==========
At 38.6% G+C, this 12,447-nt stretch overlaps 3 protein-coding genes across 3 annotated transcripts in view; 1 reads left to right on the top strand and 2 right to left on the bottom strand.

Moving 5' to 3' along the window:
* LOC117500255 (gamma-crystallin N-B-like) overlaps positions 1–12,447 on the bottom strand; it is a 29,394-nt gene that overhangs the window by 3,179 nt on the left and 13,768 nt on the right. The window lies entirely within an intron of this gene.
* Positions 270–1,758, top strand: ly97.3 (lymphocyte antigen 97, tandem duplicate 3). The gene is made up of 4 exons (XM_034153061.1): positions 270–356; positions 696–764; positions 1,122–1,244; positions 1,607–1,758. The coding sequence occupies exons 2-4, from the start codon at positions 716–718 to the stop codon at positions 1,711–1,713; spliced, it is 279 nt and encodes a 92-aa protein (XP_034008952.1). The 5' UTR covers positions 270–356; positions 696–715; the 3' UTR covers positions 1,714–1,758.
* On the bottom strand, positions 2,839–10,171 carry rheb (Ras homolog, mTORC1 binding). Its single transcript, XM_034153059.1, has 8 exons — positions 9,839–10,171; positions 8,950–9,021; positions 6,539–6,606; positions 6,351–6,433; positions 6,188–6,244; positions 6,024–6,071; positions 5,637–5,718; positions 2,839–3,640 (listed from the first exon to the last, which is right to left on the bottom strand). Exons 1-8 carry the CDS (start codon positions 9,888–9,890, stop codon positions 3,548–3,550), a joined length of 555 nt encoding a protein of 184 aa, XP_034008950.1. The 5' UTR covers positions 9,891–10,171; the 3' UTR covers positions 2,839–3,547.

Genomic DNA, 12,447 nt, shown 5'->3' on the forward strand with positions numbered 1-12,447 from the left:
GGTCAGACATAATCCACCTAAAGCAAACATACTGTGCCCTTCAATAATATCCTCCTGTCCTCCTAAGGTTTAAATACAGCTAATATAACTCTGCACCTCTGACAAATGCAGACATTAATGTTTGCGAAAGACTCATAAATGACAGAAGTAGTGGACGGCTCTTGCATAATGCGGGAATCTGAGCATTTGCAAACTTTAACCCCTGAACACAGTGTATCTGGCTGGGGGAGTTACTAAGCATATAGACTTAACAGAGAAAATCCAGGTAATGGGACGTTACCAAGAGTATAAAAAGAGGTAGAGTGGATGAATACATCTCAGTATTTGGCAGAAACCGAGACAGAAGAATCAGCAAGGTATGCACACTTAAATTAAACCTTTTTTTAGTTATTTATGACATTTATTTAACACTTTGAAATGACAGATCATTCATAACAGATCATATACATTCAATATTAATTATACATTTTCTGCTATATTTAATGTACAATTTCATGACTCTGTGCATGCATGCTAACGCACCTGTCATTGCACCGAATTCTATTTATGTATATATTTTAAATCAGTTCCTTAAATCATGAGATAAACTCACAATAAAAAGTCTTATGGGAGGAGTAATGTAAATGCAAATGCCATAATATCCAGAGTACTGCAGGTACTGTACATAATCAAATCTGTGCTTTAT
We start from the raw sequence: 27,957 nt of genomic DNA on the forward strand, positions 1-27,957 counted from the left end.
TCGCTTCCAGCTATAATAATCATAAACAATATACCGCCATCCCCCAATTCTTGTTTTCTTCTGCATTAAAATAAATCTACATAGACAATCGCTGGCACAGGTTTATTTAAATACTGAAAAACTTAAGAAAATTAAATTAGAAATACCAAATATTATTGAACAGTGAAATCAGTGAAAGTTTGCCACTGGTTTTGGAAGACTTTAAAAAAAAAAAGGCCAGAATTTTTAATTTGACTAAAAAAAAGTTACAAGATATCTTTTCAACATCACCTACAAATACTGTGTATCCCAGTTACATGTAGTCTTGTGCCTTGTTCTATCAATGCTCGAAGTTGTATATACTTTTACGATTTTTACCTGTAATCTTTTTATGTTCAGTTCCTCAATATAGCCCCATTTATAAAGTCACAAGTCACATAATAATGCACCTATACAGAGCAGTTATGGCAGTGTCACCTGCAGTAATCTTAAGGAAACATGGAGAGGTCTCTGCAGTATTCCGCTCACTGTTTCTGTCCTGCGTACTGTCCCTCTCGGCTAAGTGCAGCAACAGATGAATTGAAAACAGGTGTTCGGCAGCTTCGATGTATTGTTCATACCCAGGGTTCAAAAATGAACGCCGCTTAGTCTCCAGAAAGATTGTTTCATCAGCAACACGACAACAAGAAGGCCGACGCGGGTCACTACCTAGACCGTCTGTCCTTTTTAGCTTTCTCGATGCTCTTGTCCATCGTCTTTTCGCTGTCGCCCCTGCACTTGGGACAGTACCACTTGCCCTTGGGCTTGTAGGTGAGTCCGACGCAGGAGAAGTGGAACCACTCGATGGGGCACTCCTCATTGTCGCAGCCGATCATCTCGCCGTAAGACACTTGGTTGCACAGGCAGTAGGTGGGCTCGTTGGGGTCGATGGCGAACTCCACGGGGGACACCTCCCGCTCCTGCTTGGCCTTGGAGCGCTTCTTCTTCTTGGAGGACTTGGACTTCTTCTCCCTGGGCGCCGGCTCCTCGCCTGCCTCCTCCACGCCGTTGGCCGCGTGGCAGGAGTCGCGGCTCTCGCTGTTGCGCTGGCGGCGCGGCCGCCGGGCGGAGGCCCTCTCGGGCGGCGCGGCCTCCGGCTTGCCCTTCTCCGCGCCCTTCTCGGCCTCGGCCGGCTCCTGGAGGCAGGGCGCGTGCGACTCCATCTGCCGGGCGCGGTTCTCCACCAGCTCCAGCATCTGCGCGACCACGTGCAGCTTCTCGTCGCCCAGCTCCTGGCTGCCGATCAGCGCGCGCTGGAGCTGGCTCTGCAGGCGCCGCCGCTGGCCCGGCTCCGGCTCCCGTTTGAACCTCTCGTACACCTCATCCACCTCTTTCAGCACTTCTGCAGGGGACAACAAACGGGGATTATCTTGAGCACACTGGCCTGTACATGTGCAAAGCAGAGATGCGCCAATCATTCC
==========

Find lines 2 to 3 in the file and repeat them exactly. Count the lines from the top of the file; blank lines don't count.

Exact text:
Moving 5' to 3' along the window:
* LOC117500255 (gamma-crystallin N-B-like) overlaps positions 1–12,447 on the bottom strand; it is a 29,394-nt gene that overhangs the window by 3,179 nt on the left and 13,768 nt on the right. The window lies entirely within an intron of this gene.